Which of Yoshinobu Yamamoto’s Finalists Need Him The Most?

With Shohei Ohtani off the board, Yoshinobu Yamamoto is the best-available free agent. Which of his suitors needs him the most?

BUNKYO CITY, JAPAN - MARCH 12: Yoshinobu Yamamoto #18 of Team Japan pitches during Game 8 of Pool B between Team Japan and Team Australia at Tokyo Dome on Sunday, March 12, 2023 in Bunkyo City, Japan. (Photo by Yuki Taguchi/WBCI/MLB Photos via Getty Images)

Things have gone back to radio silence on the MLB free agent market. After Shohei Ohtani came off the board, the expectation was that the rest of the dominoes would begin to fall.

Instead, most of the best-available bats and pitchers both remain free agents. This includes Yoshinobu Yamamoto, who is easily the best pitcher left.

Yamamoto, 25, is set to come Stateside after one of the most successful seven-year stints in NPB history. The right-hander has a career 1.72 ERA and has been one of the best at limiting baserunners.

The list of suitors for his services is a long one. In latest reports, the Yankees, Mets, Giants, Dodgers, Red Sox, Phillies and Blue Jays are the teams that have checked in in the past two weeks.

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MLB insider Ken Rosenthal of The Athletic said in a video on Monday that the Phillies and Blue Jays were both “on the periphery of the bidding” rather than firmly in the middle of the negotiations. For now, it seems that they’re going to wait it out and see where Yamamoto’s market goes.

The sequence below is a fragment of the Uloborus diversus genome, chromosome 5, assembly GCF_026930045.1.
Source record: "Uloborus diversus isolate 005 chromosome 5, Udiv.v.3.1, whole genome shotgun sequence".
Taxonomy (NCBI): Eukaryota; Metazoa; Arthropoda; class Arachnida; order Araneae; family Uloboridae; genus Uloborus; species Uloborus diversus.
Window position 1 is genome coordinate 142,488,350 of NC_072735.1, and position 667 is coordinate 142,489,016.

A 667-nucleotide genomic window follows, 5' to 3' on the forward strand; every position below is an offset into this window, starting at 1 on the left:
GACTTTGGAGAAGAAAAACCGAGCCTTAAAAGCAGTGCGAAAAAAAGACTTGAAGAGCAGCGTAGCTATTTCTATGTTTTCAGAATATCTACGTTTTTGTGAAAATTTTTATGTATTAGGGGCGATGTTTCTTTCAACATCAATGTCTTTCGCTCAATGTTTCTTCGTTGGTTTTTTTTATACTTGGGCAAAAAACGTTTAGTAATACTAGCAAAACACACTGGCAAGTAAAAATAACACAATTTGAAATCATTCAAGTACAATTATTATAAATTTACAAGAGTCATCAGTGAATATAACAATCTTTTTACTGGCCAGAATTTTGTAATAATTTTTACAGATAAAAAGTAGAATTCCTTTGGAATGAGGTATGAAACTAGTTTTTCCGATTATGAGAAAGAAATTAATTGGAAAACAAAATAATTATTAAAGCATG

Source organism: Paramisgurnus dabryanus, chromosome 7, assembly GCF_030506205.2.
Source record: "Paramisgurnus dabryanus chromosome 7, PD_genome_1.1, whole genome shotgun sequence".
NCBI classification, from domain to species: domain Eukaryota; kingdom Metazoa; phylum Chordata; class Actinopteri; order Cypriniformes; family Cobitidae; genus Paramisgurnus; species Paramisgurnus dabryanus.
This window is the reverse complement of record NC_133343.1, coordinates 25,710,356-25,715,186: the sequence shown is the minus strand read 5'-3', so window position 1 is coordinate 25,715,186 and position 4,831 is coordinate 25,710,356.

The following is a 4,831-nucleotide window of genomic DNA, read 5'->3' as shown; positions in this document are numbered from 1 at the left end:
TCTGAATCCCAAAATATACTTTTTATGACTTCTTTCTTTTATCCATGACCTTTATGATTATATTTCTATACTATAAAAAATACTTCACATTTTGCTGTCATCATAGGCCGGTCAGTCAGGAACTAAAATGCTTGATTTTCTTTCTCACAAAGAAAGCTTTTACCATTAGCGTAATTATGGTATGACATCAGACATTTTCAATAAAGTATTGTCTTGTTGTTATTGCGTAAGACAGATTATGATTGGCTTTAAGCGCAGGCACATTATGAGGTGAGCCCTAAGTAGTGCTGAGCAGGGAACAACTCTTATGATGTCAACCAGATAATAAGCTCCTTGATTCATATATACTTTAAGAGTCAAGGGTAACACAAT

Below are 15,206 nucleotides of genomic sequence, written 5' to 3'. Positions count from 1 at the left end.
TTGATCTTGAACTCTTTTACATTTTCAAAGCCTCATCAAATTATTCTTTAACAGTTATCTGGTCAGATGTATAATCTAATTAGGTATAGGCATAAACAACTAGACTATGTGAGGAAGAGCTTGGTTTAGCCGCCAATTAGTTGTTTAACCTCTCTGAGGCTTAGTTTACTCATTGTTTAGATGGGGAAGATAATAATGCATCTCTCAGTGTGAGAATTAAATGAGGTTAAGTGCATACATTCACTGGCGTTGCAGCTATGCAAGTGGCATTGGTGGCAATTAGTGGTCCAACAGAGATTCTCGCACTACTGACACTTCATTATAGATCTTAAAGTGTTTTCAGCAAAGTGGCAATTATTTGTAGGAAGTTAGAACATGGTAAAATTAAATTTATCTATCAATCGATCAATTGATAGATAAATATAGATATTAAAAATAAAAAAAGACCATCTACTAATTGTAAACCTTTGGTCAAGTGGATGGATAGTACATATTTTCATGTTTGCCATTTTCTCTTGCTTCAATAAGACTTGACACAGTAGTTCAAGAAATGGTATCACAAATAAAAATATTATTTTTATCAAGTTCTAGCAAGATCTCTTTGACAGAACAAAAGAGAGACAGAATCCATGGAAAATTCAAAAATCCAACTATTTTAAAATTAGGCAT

Rumor has it that teams are already offering Yamamoto deals north of $300 million. However, ESPN’s Jeff Passan threw some cold water on those rumors, stating that he was told these claims are inaccurate as of now.

There are a handful of teams preparing to make an aggressive pursuit after one of this year’s top free agents. Let’s break down the fits and see which team(s) need Yamamoto the most.

Yoshinobu Yamamoto Finalists


This offseason, the Dodgers are far and away the most active club in the league. Shohei Ohtani, Joe Kelly and Jason Heyward were all signed as free agents; while Tyler Glasnow and Manuel Margot were brought over via trade from the Rays.